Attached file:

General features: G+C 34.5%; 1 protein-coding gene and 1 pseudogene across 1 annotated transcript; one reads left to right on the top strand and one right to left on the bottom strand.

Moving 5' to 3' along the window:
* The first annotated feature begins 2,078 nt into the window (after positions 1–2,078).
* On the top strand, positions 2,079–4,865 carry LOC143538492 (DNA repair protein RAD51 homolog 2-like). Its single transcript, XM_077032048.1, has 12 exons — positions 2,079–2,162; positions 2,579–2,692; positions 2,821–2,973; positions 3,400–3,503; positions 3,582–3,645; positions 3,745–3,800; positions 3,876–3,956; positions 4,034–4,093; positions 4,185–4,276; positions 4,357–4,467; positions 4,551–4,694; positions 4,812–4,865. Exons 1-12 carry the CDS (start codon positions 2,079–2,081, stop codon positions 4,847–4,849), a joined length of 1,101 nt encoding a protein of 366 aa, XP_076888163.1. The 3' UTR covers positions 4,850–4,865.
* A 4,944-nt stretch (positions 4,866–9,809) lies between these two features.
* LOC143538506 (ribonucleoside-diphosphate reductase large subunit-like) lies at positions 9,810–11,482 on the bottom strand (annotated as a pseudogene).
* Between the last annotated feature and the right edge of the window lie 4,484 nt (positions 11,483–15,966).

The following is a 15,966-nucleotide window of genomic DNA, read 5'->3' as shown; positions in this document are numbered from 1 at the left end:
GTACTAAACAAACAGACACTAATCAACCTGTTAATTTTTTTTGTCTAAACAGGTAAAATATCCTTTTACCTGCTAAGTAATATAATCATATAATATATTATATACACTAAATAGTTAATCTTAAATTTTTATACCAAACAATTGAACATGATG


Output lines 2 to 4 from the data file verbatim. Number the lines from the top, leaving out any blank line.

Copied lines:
Moving 5' to 3' along the window:
* The first annotated feature begins 2,078 nt into the window (after positions 1–2,078).
* On the top strand, positions 2,079–4,865 carry LOC143538492 (DNA repair protein RAD51 homolog 2-like). Its single transcript, XM_077032048.1, has 12 exons — positions 2,079–2,162; positions 2,579–2,692; positions 2,821–2,973; positions 3,400–3,503; positions 3,582–3,645; positions 3,745–3,800; positions 3,876–3,956; positions 4,034–4,093; positions 4,185–4,276; positions 4,357–4,467; positions 4,551–4,694; positions 4,812–4,865. Exons 1-12 carry the CDS (start codon positions 2,079–2,081, stop codon positions 4,847–4,849), a joined length of 1,101 nt encoding a protein of 366 aa, XP_076888163.1. The 3' UTR covers positions 4,850–4,865.